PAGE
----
Date of Award

Spring 4-28-2022

Document Type


Degree Name

Master of Arts (MA)



First Advisor

Sarah-Elizabeth Byosiere

Second Advisor

Julia Espinosa

Academic Program Adviser

Diana Reiss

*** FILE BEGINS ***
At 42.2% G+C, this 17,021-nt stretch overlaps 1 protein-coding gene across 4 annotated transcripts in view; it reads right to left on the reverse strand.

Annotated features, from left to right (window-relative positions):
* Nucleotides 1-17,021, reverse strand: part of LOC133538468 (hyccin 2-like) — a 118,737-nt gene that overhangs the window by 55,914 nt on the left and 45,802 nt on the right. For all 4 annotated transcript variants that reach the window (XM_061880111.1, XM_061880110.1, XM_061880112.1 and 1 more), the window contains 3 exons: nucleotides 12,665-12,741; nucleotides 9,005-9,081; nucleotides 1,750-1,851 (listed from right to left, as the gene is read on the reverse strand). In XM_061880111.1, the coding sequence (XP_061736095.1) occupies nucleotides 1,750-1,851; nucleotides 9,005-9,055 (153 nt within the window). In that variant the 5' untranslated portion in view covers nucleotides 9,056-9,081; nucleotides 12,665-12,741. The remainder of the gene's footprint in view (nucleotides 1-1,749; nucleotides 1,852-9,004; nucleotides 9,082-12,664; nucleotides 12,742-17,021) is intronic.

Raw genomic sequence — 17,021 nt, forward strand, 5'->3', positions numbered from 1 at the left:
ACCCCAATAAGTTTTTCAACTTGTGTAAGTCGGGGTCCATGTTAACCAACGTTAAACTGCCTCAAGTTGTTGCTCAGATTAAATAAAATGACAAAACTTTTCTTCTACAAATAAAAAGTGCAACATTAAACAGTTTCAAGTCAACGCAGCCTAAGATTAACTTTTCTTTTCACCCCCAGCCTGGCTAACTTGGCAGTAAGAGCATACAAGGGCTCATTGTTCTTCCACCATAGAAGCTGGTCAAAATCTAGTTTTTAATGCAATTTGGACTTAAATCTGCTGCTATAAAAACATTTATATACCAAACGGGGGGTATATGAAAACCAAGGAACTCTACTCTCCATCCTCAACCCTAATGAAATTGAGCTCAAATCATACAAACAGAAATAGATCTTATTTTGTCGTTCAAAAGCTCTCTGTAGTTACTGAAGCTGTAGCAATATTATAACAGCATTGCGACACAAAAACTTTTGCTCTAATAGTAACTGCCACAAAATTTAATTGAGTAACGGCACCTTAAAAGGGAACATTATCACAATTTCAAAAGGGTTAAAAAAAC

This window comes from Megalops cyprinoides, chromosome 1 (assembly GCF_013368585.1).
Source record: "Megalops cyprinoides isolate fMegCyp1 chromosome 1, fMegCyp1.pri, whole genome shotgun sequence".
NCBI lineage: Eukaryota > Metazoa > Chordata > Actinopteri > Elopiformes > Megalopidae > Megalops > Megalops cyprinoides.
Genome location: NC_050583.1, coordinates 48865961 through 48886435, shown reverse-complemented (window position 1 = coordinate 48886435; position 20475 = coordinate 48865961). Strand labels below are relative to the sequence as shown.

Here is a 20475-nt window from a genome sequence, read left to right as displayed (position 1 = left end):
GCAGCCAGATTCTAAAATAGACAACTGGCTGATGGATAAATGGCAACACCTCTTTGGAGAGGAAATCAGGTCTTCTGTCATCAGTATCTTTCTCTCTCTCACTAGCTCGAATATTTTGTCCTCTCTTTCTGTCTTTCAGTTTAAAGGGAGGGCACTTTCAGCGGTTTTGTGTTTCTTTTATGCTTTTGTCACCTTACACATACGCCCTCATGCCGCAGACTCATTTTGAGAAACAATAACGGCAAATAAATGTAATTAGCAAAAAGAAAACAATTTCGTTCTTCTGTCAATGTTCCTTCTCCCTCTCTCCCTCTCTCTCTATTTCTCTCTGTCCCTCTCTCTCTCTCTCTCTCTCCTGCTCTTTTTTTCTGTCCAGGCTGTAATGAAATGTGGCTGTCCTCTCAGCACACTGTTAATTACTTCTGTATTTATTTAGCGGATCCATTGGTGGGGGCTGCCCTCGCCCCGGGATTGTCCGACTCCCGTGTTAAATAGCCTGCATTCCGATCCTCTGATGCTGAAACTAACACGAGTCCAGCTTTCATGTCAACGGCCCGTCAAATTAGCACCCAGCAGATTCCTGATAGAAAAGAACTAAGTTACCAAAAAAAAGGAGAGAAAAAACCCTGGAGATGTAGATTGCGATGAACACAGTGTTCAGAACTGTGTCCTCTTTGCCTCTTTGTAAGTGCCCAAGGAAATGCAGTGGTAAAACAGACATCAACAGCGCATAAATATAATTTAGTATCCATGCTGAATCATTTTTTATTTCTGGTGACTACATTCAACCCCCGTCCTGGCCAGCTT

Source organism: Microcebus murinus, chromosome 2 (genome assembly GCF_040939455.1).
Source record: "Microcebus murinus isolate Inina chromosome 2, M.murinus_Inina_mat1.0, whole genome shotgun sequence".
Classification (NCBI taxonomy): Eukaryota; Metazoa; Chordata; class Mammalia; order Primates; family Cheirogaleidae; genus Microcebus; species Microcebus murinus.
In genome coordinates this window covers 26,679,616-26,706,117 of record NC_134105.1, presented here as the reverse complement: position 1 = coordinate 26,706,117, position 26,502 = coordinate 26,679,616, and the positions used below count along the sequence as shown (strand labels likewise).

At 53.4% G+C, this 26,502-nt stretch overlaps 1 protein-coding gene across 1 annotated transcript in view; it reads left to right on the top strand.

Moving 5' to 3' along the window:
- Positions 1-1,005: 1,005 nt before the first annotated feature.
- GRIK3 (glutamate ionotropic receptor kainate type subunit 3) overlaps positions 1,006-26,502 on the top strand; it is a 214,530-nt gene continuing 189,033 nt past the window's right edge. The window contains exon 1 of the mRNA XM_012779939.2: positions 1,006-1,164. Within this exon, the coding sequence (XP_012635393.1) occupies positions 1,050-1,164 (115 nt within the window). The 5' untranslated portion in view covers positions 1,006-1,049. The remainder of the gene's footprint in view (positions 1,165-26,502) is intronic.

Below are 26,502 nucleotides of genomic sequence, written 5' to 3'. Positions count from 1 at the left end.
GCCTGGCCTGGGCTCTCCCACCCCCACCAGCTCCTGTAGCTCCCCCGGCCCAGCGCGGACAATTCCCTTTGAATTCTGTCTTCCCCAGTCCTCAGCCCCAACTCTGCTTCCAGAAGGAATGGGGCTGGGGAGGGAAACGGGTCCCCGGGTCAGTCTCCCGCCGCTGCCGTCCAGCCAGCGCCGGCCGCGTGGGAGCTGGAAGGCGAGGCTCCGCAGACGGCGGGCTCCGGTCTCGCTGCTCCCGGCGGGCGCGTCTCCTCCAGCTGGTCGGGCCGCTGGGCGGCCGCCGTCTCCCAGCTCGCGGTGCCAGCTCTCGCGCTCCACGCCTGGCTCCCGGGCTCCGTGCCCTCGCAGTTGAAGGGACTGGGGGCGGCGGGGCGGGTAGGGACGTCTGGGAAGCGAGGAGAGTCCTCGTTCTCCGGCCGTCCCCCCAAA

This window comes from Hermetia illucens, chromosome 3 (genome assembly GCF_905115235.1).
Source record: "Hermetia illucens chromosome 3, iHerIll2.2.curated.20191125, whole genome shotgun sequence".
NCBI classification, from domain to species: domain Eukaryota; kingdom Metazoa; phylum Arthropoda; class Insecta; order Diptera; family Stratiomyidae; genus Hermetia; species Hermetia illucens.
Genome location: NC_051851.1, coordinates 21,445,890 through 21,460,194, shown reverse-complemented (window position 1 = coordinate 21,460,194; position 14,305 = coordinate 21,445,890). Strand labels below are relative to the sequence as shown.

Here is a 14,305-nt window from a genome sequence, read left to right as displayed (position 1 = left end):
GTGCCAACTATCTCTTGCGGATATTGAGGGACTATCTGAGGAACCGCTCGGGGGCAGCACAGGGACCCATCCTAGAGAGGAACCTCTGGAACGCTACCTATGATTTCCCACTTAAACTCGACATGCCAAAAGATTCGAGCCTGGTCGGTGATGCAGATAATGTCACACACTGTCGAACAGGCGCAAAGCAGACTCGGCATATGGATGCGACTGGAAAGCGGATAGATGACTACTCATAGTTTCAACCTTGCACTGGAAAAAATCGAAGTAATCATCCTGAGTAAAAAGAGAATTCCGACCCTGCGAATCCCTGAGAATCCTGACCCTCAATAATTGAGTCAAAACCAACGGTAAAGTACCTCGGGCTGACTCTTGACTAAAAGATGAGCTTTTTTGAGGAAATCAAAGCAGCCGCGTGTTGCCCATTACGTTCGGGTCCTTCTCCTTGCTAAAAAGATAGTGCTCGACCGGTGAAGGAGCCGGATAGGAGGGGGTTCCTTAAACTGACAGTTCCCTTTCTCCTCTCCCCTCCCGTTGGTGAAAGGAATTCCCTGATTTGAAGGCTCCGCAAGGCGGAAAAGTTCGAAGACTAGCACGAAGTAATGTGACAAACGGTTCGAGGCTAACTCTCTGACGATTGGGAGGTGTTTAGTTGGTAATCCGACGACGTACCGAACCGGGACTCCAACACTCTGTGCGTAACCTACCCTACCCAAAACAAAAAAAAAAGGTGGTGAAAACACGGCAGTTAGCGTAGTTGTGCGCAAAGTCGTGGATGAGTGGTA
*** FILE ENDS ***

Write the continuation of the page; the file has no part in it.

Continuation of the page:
Play bows are a recognizable communicative signal observed in many carnivores, most notably, members of the genus Canis. Various hypotheses have been set forth to describe the function of play bows within canid social play behavior. To date, evidence suggests that wolves (Canis lupus), domestic dogs (Canis familiaris), and dingoes (Canis lupus dingo) use this signal as a means to both initiate, as well as, resume play. These studies have not previously been replicated in members of the family Canidae who fall outside of the genus Canis. In this study, I analyzed 21 hours of footage of African wild dog (Lycaon pictus) behavior at the Bronx Zoo, utilizing and replicating the methods described in Byosiere et al. (2016a). I found that African wild dogs, like other members of the family Canidae, use play bows as visual signal, as this study found, like prior studies, play partners were always visually attentive at the time of a play bow occurring. I also found that the overall function of the play bow in African wild dogs (Lycaon pictus) varies in its similarity to previously studied members of the canid family. Like all other previously studied canids, African wild dogs do not appear to be using play bows to clarify an easily misinterpretable behavior, nor do they appear to be using play bows to better position themselves to attack their play partner, as no overtly offensive behaviors were observed directly preceding or following the recorded play bows by the bower. As has been observed in other studies, it does appear that African wild dogs may be using the play bows to escape the play partner more easily, and to reinitiate play after pauses in a play sequence. The findings from this research strongly suggest that despite a distant divergence from common ancestors, genetics strongly tie members of the family Canidae morphologically as well as behaviorally.

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